Youth Camp – Lions 103 CS Fri, 11 Jun 2021 13:34:02 +0000 en-US hourly 1 Youth Camp – Lions 103 CS 32 32 4-H Camp Middlesex receives $ 100,000 Cummings grant Fri, 11 Jun 2021 10:05:11 +0000

ASHBY – The Middlesex County Foundation Inc., representing 4-H Camp Middlesex, is one of 140 local nonprofits to receive grants of $ 100,000 to $ 500,000 each through the $ 25 million from the Cummings Foundation, according to an announcement from the foundation.

The Ashby-based organization was chosen from a total of 590 applicants during a competitive review process. He will receive $ 100,000 over four years, according to the foundation.

4-H Camp Middlesex offers affordable, mixed day and night summer camp programs for children ages 6 to 15. Open to everyone, 4-H Camp Middlesex offers a traditional summer camp experience in a rural setting.

“The Cummings grant will help Camp Middlesex expand our program offerings and increase our reach to underserved youth by providing free transportation from day camp to Lowell,” said Louise Donahue, camp board co-chair. .

Grant funds will be used to start a new cooking program to teach campers basic cooking skills, to provide a free day camp bus to Lowell, and to complete some small investment projects such as farm management. stormwater, the restoration of the basketball court and the completion of the archery pavilion, according to the foundation.

The $ 25 million Cummings Grants program supports Massachusetts nonprofits based and primarily serving the counties of Middlesex, Essex and Suffolk.

Through this local initiative, the Cummings Foundation aims to give back to the region where it owns commercial properties, all of which are managed, at no cost to the foundation, by its subsidiary, Cummings Properties. This Woburn-based commercial real estate company leases and manages 10 million square feet of debt-free space, the majority of which benefit the foundation exclusively.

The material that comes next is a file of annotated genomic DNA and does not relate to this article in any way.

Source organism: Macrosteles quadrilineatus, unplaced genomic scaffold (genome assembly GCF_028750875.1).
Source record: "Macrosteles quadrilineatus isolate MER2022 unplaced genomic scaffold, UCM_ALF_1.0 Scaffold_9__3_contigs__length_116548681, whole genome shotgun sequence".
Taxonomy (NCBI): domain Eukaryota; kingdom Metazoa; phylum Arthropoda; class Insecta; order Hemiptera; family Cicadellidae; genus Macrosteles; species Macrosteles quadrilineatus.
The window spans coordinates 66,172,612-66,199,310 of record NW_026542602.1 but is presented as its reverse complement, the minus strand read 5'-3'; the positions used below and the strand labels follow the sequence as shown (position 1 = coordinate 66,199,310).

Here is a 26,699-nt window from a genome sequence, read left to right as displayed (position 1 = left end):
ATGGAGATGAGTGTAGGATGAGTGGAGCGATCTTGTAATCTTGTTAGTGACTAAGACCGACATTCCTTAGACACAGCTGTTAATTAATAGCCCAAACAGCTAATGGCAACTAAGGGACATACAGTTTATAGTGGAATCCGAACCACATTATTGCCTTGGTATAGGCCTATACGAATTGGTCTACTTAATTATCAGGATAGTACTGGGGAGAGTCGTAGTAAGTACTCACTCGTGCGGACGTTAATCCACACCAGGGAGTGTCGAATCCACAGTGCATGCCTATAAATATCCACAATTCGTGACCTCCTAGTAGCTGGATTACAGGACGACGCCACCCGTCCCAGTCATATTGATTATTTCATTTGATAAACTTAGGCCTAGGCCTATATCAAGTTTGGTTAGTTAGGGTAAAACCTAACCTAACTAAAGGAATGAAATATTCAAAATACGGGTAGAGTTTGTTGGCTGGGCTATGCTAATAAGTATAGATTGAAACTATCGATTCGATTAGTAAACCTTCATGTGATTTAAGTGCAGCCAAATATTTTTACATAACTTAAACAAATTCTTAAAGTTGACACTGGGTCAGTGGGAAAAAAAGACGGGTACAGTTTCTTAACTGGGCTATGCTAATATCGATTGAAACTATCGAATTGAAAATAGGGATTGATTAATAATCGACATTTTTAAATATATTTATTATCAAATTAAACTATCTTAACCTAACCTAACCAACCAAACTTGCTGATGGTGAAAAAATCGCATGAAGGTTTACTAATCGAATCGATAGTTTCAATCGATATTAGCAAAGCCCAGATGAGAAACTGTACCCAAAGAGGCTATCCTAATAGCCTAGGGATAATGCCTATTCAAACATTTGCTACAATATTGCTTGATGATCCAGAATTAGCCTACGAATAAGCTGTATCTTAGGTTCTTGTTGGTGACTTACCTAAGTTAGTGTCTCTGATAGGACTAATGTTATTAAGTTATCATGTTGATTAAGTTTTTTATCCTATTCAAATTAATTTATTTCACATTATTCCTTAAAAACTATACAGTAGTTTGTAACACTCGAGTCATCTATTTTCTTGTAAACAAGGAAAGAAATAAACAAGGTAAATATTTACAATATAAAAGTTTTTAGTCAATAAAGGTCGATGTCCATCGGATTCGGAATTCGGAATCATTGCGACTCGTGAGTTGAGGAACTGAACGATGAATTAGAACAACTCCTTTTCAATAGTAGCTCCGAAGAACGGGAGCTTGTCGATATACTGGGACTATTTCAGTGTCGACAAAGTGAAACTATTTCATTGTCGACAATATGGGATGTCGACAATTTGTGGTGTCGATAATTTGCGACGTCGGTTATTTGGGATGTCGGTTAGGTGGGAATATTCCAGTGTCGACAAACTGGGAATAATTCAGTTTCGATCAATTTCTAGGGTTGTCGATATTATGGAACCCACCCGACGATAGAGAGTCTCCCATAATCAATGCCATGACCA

“We aim to meet the needs of people in all segments of our local community,” said Cummings Foundation Executive Director Joel Swets. “These are the amazing organizations we fund, however, that do the real work of empowering our neighbors, educating our children, fighting for equity and so much more.”

With the help of about 80 volunteers, the foundation first identified 140 organizations to receive grants of at least $ 100,000 each. Among the winners were first-time recipients as well as nonprofits that had previously received grants from the Cummings Foundation. Forty of the latter group of recipients were then selected to have their grants increased to 10-year scholarships ranging from $ 200,000 to $ 500,000 each.

Campers at Camp 4-H Middlesex in Ashby pose for a group photo after a week of fun and educational experience.

“We have taken a democratic approach to philanthropy, which allows an impressive roster of dedicated volunteers to decide over half of all our winners each year,” said Swets. “We benefit from their diverse backgrounds and perspectives; they benefit from an enriching and enriching experience; and nonprofits often benefit from increased exposure to new advocates.

This year’s grant recipients represent a wide variety of causes, including social justice, homelessness prevention, affordable housing, education, violence prevention and food insecurity. The non-profit organizations are spread over 43 different towns and villages.

The Cummings Foundation has now awarded more than $ 300 million to nonprofits in Greater Boston.

The camp is located on Willard Brook, consisting of 76 acres of rolling fields, trails, waterfalls, and beautiful views of Mt. Watatic from the top of Bowditch Hill. A variety of programs are offered, ranging from arts and crafts and woodworking, archery and horseback riding.

Like every 4-H Camp Middlesex session ends with the traditional bonfire.

These age-appropriate programs teach skills to build confidence and self-esteem, the camp said in a press release. The camp experience provides opportunities to develop leadership, social and group life skills, while fostering creativity, independence and responsibility, he added. Most importantly, the camp gives young people the chance to have fun and make lifelong friendships and memories.

4-H Camp Middlesex is a self-funded 501 (c) (3) nonprofit open to all – 4-H membership is not required. Further information is available at

The Woburn-based Cummings Foundation Inc. was established in 1986 by Joyce and Bill Cummings and has grown to become one of New England’s three largest private foundations. Further information is available at .

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Casper PD creates new scholarship for Casper Youth Thu, 10 Jun 2021 19:28:02 +0000

The Casper Police Department announced the establishment of the department’s youth scholarship fund, OurCommunity OurYouth.

By a statement from the CPD, this scholarship fund was created in 2020 and was made possible through a donation from a Casper citizen who wishes to remain anonymous.